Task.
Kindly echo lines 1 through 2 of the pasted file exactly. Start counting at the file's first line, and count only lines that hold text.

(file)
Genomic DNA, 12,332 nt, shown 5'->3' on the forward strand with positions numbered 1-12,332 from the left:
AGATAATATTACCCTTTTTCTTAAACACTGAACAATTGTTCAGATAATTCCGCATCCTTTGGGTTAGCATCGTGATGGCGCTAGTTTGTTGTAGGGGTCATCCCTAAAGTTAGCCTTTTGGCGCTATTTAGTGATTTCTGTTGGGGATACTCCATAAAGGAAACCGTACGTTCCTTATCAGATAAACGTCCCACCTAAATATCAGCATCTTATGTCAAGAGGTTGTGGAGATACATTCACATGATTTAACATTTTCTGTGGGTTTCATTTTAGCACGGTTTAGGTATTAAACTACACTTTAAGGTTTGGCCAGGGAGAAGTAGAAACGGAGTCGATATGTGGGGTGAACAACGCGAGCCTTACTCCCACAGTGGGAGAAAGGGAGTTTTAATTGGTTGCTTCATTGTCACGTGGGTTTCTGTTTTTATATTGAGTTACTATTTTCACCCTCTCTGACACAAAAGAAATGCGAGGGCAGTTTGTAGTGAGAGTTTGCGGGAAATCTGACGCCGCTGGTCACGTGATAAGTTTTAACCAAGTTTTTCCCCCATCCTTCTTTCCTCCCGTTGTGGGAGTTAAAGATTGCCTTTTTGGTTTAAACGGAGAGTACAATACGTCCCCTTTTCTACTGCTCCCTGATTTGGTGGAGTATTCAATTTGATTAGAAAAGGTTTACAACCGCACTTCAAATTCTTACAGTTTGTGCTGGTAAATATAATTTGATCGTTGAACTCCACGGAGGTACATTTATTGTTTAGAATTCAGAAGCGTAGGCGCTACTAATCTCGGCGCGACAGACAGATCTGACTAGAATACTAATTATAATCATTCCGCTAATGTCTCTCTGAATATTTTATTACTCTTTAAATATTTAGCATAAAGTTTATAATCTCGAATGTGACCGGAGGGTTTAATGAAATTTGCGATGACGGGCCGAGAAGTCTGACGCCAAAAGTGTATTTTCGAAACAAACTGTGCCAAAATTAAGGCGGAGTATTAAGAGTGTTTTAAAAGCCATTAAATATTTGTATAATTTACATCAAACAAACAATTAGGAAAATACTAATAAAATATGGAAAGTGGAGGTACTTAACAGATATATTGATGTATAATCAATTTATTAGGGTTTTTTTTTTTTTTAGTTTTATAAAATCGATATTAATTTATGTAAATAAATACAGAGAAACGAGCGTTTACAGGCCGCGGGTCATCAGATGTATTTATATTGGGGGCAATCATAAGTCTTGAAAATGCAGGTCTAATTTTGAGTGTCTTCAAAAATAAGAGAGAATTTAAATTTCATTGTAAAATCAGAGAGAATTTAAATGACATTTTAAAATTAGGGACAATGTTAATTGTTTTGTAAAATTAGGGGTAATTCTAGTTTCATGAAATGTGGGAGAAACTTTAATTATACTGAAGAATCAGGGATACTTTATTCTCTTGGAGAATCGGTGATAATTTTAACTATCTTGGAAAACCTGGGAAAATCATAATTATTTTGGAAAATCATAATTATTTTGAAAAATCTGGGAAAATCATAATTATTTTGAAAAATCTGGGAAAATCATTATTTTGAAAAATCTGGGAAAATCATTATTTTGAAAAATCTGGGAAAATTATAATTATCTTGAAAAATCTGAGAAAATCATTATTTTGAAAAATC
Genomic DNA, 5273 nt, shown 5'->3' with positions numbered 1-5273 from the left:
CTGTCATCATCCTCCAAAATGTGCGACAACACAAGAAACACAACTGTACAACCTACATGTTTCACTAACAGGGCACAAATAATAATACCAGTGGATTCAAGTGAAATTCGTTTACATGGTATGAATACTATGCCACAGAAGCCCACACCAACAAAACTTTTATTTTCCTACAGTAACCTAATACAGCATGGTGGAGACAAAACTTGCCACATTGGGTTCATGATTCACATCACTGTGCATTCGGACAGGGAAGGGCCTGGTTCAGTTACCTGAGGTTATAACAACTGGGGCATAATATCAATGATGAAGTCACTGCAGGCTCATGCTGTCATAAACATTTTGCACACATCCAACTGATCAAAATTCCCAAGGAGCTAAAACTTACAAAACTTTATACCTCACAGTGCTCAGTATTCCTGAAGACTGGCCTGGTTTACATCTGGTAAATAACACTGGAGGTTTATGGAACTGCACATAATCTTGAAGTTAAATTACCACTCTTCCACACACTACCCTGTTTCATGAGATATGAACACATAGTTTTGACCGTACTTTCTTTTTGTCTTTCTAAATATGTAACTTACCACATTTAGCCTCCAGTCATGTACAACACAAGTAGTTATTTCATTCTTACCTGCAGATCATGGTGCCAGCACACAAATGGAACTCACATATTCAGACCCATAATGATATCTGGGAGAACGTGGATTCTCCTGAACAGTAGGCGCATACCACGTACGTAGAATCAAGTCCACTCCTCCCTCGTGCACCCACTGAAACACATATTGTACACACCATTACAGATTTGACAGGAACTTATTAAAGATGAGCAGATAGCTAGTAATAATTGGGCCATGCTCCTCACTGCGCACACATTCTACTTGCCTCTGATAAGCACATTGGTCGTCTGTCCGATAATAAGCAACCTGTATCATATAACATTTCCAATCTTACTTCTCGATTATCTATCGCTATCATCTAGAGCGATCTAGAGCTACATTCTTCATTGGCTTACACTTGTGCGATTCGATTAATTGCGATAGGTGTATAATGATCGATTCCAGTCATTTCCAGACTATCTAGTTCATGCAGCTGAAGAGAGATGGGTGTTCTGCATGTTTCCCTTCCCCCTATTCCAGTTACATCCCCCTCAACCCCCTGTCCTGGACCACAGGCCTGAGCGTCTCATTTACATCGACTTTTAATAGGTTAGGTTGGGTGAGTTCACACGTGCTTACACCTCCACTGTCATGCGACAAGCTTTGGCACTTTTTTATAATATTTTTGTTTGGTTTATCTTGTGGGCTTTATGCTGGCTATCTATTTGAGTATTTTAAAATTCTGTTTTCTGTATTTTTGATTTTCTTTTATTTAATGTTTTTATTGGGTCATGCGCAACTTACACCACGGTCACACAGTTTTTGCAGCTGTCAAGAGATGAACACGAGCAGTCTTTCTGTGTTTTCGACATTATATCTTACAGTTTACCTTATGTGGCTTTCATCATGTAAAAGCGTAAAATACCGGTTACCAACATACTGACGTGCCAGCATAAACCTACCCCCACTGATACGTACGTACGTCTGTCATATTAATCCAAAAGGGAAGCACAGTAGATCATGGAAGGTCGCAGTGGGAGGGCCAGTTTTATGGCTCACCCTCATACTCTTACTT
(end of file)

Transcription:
Genomic DNA, 12,332 nt, shown 5'->3' on the forward strand with positions numbered 1-12,332 from the left:
AGATAATATTACCCTTTTTCTTAAACACTGAACAATTGTTCAGATAATTCCGCATCCTTTGGGTTAGCATCGTGATGGCGCTAGTTTGTTGTAGGGGTCATCCCTAAAGTTAGCCTTTTGGCGCTATTTAGTGATTTCTGTTGGGGATACTCCATAAAGGAAACCGTACGTTCCTTATCAGATAAACGTCCCACCTAAATATCAGCATCTTATGTCAAGAGGTTGTGGAGATACATTCACATGATTTAACATTTTCTGTGGGTTTCATTTTAGCACGGTTTAGGTATTAAACTACACTTTAAGGTTTGGCCAGGGAGAAGTAGAAACGGAGTCGATATGTGGGGTGAACAACGCGAGCCTTACTCCCACAGTGGGAGAAAGGGAGTTTTAATTGGTTGCTTCATTGTCACGTGGGTTTCTGTTTTTATATTGAGTTACTATTTTCACCCTCTCTGACACAAAAGAAATGCGAGGGCAGTTTGTAGTGAGAGTTTGCGGGAAATCTGACGCCGCTGGTCACGTGATAAGTTTTAACCAAGTTTTTCCCCCATCCTTCTTTCCTCCCGTTGTGGGAGTTAAAGATTGCCTTTTTGGTTTAAACGGAGAGTACAATACGTCCCCTTTTCTACTGCTCCCTGATTTGGTGGAGTATTCAATTTGATTAGAAAAGGTTTACAACCGCACTTCAAATTCTTACAGTTTGTGCTGGTAAATATAATTTGATCGTTGAACTCCACGGAGGTACATTTATTGTTTAGAATTCAGAAGCGTAGGCGCTACTAATCTCGGCGCGACAGACAGATCTGACTAGAATACTAATTATAATCATTCCGCTAATGTCTCTCTGAATATTTTATTACTCTTTAAATATTTAGCATAAAGTTTATAATCTCGAATGTGACCGGAGGGTTTAATGAAATTTGCGATGACGGGCCGAGAAGTCTGACGCCAAAAGTGTATTTTCGAAACAAACTGTGCCAAAATTAAGGCGGAGTATTAAGAGTGTTTTAAAAGCCATTAAATATTTGTATAATTTACATCAAACAAACAATTAGGAAAATACTAATAAAATATGGAAAGTGGAGGTACTTAACAGATATATTGATGTATAATCAATTTATTAGGGTTTTTTTTTTTTTTAGTTTTATAAAATCGATATTAATTTATGTAAATAAATACAGAGAAACGAGCGTTTACAGGCCGCGGGTCATCAGATGTATTTATATTGGGGGCAATCATAAGTCTTGAAAATGCAGGTCTAATTTTGAGTGTCTTCAAAAATAAGAGAGAATTTAAATTTCATTGTAAAATCAGAGAGAATTTAAATGACATTTTAAAATTAGGGACAATGTTAATTGTTTTGTAAAATTAGGGGTAATTCTAGTTTCATGAAATGTGGGAGAAACTTTAATTATACTGAAGAATCAGGGATACTTTATTCTCTTGGAGAATCGGTGATAATTTTAACTATCTTGGAAAACCTGGGAAAATCATAATTATTTTGGAAAATCATAATTATTTTGAAAAATCTGGGAAAATCATAATTATTTTGAAAAATCTGGGAAAATCATTATTTTGAAAAATCTGGGAAAATCATTATTTTGAAAAATCTGGGAAAATTATAATTATCTTGAAAAATCTGAGAAAATCATTATTTTGAAAAATC